There have been a couple of memorable moments, but I’d say the massive sense of achievement that everyone had at the end of the 24 hours at Twitch is the most memorable. Having not slept for over 30 hours, everyone was quite emotional anyway, but it felt poignant to stand together as a team and look back at what we’d been able to achieve together.
It was also great to talk to the gamers taking part in the event about what the money raised could fund and thank everyone at home who had supported the event - that’s a part of my job that I love.
Does running and promoting a video gaming event differ from other events?
Very much so! It’s not only a very different kind of event to a coffee morning or a walk, but also a very different, and much younger audience. This is one of the reasons that I love heading up Game Changers, as it gives Macmillan a fantastic opportunity to engage with an entirely new group of people – talking to them about how they can get involved with Macmillan and help raise money for people affected by cancer, but also talk to them about the support that is there for anyone affected by cancer.
Are events like Game Changers essentially the evolution of the telethon?
I’d say so. You only have to look at the growth of Twitch to see that the way we broadcast has undergone a massive transformation in the last decade. It’s much more of a two-way thing now, and as marketers and broadcasters we have to work so much harder to keep an audience engaged now that they have so many other conflicting mediums constantly vying for their attention. We’ve become such multi-taskers that it’s rare that we watch TV without scrolling through Facebook or Instagram simultaneously.
I think this is why Game Changers is capturing people’s imaginations - it invites and encourages interaction. Through live-streaming the audience can speak to the broadcaster and influence game play or share their opinion, and in return the broadcaster can also culture the relationship with the viewers to encourage a much more in depth kind of engagement.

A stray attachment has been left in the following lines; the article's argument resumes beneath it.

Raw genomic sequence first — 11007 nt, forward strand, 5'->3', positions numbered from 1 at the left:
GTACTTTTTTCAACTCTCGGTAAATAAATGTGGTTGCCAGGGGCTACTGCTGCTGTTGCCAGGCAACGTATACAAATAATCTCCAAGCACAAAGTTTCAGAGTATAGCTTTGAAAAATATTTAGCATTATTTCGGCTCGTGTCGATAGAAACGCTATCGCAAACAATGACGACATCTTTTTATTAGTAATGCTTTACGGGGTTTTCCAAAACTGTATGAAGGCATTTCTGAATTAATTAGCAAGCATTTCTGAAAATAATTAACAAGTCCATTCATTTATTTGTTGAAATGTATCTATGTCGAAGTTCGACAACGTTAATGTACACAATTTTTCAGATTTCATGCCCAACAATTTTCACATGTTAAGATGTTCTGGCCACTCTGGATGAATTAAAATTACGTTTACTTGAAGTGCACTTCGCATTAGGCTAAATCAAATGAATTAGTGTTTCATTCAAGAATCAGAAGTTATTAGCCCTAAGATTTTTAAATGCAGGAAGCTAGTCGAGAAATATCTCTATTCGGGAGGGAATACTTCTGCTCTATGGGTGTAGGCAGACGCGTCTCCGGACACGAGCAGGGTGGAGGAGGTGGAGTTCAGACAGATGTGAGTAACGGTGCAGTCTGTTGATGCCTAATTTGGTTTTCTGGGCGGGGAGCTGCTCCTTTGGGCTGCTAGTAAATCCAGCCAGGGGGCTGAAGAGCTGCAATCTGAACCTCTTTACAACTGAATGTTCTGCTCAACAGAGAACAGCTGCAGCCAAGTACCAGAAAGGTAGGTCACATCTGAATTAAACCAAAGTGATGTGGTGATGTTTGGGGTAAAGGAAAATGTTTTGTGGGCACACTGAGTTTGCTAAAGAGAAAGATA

Here at Gaiscioch we find that when we stream we try our best to be as inclusive as possible, this can make some games more suitable than others. Do some games work better than others for fundraising or are you game for anything?
Generally we’re up for anything, but in this case (especially if you’re streaming as a group) I’d say multiplayer, multiplayer, multiplayer! These are games that encourage a bit of banter and make it a lot easier to ask for donations – ‘if I beat so-and-so then they will do this forfeit for £x.’ It also peps up the team - perfect for the early hours when things can get a bit slow!
Do you think we’ll see more charities starting to creep into the realm of video games in future and in what types of way?
Yes, we are certainly expecting more charities to get into gaming. There is so much opportunity for charities to be creative in the gaming space, especially with such a receptive audience, not only with events like Game Changers but also with opportunities such as in-game purchases with some of the money going to charity or partnerships with companies.
What are the biggest challenges you face when organising an event?
Dependencies are always difficult when planning an event - you can’t take on everything by yourself and sometimes it can be frustrating if you’re waiting on a certain outcome to be delivered before you can move the project forward. Working on events means you also have to be flexible and good at problem solving, things will invariably go wrong and you need to be able to think and act quickly when they do to ensure that the event isn’t compromised.
For anybody planning to take on 24 hours of video games do you have any survival tips?
Mix it up, I say! Playing the same game for 24 hours is a massive commitment so keep things fresh by changing every couple of hours. If you’re not playing alone then definitely schedule in some multiplayer rounds as these are great if you’re flagging in the early hours. Make sure to take regular breaks and stock up on lots of healthy snacks too, for example nuts and energy bars – it’s not all about fizzy drinks and pizza to get you through the 24 hours, you need to listen to your body!
What’s next for Macmillan?
Macmillan’s life changing gaming challenge will be back again in 2017, so mark your diaries for what promises to be an even bigger and better year. We’re also looking at other opportunities within the gaming industry, so watch this space!
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About the Author
Edward "Screenager" Orr